Macau’s gaming regulator says the government is currently auditing the financial statements of the city’s VIP gaming promoters – also known as junket operators – to assess the amount of bad debts within the industry. The audit work should be ready by the end of this year, Paulo Martins Chan (pictured), the head of the Gaming Inspection and Coordination Bureau, told reporters on Wednesday.
A recent report from brokerage Daiwa Securities Group Inc said the majority of junkets in Macau are “struggling just to break even“. The report estimates that Macau junket operators hold at least HKD30-billion (US$3.87-billion) in bad debt.
On Wednesday, Mr Chan said the gaming regulator in November had asked junket operators to submit their financial statements. The request followed the announcement in October of stricter accounting rules for VIP gaming promoters. According to the new guidelines, all junket operators are to compile and submit monthly accounting reports to the gaming regulator.
“We have never had this kind of information before. We have been sending auditors to perform this audit work [to VIP gaming promoters],” said Mr Chan, quoted by public broadcaster TDM.
He added: “There must be bad debts and bad debts exist no matter where. But, how bad is the situation? We don’t know until we finish the audit work”.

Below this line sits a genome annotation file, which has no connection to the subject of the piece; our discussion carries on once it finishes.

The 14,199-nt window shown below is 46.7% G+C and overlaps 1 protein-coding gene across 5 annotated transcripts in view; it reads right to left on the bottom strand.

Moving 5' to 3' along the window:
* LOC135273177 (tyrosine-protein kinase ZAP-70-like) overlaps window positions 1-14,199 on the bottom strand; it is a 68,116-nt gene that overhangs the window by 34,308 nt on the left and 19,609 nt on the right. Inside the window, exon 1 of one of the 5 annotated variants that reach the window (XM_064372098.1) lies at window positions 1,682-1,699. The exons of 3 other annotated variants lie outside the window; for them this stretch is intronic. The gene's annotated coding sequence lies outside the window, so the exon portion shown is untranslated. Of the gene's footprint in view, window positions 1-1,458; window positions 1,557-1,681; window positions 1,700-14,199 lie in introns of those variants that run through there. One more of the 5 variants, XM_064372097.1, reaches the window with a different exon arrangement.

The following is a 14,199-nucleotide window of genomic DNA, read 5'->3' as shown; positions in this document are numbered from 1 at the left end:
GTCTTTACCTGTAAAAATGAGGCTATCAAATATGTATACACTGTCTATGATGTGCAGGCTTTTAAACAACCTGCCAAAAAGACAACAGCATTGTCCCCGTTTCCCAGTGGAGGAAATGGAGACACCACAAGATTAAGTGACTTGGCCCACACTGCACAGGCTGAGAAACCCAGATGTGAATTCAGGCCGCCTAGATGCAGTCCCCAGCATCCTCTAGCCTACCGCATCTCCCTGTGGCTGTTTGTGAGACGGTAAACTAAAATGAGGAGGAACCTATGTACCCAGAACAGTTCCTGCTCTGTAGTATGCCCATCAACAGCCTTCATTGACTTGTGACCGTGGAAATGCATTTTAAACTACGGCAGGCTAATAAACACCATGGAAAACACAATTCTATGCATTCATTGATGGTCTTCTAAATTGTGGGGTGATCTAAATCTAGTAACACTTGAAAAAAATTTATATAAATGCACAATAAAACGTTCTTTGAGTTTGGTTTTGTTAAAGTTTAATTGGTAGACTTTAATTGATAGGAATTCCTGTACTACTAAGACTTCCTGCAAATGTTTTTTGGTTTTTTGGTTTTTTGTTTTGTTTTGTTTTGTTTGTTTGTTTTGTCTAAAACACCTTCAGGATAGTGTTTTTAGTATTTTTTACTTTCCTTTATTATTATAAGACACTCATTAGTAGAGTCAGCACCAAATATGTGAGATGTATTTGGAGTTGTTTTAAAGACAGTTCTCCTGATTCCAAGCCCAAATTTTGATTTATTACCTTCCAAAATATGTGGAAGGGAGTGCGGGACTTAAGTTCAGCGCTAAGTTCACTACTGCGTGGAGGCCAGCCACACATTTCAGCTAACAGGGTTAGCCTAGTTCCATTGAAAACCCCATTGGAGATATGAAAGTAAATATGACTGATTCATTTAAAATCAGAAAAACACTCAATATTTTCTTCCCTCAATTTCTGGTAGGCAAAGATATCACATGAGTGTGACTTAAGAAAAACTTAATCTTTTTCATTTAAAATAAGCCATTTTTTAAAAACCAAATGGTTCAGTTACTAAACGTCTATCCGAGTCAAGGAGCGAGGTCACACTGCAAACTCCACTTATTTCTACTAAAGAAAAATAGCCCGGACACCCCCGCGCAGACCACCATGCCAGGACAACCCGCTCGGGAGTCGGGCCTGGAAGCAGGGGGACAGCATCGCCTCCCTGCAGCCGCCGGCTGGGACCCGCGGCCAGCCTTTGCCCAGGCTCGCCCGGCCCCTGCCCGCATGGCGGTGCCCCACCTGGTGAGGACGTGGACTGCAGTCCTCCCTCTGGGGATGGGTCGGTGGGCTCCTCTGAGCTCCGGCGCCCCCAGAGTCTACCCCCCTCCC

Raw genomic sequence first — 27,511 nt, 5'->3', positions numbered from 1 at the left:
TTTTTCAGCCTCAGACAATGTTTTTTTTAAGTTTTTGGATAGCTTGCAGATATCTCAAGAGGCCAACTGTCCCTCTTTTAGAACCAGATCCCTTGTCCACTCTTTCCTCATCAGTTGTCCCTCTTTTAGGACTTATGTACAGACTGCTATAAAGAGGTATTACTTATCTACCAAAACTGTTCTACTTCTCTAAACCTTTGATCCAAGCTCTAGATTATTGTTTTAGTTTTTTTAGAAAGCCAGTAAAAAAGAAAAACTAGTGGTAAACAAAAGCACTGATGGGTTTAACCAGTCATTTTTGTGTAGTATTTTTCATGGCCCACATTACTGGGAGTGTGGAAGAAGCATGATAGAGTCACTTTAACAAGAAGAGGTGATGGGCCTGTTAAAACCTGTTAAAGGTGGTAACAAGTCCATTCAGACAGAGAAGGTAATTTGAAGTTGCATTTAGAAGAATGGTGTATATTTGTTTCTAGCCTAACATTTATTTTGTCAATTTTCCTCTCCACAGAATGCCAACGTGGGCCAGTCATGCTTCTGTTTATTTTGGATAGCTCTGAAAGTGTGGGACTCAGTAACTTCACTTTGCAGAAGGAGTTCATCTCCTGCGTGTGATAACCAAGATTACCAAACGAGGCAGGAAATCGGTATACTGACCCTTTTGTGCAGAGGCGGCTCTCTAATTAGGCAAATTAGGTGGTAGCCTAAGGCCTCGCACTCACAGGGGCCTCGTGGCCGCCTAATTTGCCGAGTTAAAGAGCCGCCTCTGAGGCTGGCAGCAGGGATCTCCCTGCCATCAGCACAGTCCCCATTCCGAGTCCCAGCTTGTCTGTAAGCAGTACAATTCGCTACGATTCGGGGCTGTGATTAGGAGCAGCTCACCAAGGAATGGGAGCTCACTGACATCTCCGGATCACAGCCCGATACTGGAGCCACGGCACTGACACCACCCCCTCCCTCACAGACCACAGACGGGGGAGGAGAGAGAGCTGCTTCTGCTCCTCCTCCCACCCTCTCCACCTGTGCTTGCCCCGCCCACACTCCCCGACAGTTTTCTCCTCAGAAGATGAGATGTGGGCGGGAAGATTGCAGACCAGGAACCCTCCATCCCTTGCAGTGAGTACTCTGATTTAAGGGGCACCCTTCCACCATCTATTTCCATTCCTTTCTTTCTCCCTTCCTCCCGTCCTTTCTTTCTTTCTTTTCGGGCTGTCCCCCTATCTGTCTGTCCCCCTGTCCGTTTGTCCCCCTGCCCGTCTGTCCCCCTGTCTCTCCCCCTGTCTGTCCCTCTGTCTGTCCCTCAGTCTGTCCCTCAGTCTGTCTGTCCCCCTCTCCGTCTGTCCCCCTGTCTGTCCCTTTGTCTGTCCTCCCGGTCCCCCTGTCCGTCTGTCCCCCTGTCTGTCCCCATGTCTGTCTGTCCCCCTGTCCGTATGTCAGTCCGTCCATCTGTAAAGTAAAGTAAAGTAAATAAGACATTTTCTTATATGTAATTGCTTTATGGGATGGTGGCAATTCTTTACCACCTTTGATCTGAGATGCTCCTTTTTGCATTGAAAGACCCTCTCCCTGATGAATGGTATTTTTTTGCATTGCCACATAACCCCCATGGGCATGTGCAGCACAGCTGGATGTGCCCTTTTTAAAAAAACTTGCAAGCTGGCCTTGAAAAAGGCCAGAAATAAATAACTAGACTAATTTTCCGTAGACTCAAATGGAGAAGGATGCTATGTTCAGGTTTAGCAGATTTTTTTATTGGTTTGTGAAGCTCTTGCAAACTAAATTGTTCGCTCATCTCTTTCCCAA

Mr Chan said the bureau hopes to complete the auditing process by the end of this year, reported TDM.
Daiwa’s report qualifies the HKD30-billion figure as “healthy” bad debt, but notes it excludes receivables related to side-betting, stale and “bad” bad debts, adding that it might be “a very conservative estimate”.
Citing industry participants, the brokerage said that the bad debts in the entire junket system in Macau “could, at a minimum, be measured in multiples of the existing ‘healthy’ gaming debt”. These bad debts are distributed more heavily among the city’s smaller junkets, it added.
On Wednesday, the head of Macau’s gaming regulator also confirmed that the bureau is still in talks with representatives of junket operators about the possibility of increasing the amount of capital deposit that any newly-registered VIP promoters must lodge with the authorities.
Kwok Chi Chung, president of the Association of Gaming and Entertainment Promoters, told GGRAsia that one of the possibilities being discussed is to raise the required deposit to MOP10 million (US$1.3 million), from the current MOP100,000 level set in 2004.
Mr Chan told reporters that there was a need to strengthen the financial stability of junkets, but said no final decision has yet been made.
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